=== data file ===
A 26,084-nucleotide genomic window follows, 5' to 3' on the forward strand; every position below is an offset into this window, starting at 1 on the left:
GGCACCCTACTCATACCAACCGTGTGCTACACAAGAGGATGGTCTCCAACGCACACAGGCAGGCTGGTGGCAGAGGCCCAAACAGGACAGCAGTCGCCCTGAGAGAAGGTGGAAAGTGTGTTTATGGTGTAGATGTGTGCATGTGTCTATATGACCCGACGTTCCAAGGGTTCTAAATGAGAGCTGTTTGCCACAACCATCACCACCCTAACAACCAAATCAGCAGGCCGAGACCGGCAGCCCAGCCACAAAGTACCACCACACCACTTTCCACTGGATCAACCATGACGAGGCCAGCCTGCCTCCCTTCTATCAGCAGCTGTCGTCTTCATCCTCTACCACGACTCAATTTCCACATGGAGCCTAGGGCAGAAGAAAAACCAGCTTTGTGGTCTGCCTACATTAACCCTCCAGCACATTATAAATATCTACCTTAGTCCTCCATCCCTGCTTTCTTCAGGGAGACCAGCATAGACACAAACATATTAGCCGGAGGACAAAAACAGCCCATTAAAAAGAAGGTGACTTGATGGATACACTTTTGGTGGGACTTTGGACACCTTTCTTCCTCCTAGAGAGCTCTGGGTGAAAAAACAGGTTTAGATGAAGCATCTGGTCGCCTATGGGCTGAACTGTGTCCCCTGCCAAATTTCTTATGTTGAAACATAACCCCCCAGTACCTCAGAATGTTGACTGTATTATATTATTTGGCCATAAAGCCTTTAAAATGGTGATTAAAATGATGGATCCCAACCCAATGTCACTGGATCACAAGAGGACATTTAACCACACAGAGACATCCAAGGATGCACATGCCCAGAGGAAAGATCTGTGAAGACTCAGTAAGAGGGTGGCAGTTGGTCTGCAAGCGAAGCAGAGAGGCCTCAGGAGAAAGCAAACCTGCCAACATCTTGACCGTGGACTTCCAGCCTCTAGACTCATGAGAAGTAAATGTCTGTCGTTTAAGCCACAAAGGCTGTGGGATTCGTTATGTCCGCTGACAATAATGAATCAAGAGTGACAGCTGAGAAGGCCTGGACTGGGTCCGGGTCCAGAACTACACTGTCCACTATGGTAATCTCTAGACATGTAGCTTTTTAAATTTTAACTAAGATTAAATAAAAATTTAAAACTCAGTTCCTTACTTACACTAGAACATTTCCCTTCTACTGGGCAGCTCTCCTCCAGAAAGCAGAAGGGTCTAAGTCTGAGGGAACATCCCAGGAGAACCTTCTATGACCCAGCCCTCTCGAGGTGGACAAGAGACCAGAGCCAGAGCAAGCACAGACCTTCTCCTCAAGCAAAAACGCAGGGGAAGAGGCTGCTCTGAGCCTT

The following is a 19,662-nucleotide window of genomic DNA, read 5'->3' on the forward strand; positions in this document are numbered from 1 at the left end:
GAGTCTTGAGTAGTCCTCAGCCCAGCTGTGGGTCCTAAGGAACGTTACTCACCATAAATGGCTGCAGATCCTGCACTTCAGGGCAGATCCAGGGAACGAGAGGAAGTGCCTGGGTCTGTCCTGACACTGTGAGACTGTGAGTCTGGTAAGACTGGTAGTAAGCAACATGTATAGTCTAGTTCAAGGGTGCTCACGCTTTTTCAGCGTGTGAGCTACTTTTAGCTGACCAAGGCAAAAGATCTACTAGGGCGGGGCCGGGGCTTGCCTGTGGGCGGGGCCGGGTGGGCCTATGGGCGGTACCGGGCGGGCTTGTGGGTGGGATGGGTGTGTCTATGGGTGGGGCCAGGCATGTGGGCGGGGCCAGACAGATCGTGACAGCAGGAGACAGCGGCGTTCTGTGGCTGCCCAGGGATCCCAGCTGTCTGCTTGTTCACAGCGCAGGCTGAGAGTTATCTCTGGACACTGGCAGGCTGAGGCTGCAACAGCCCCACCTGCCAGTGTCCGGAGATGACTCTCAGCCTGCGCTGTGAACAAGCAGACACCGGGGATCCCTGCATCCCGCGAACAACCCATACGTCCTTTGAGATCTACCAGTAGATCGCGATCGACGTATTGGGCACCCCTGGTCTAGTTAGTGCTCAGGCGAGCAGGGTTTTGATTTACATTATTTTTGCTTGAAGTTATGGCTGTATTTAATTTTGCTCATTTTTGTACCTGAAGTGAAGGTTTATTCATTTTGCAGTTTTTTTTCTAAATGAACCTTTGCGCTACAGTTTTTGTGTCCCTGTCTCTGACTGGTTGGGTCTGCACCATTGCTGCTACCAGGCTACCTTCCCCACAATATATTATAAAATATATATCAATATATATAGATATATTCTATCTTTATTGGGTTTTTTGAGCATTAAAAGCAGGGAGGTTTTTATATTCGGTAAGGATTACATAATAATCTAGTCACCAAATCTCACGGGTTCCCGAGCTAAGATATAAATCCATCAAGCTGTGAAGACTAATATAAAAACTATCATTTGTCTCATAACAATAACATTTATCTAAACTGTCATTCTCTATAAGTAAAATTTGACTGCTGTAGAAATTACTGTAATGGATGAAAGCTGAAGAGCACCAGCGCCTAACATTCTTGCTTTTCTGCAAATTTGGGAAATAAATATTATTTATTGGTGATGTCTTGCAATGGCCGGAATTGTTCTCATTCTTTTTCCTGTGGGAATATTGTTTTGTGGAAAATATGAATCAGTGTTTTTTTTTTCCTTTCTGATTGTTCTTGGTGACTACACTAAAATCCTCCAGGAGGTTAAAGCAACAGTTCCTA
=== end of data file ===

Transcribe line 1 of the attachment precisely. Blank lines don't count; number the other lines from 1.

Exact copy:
A 26,084-nucleotide genomic window follows, 5' to 3' on the forward strand; every position below is an offset into this window, starting at 1 on the left: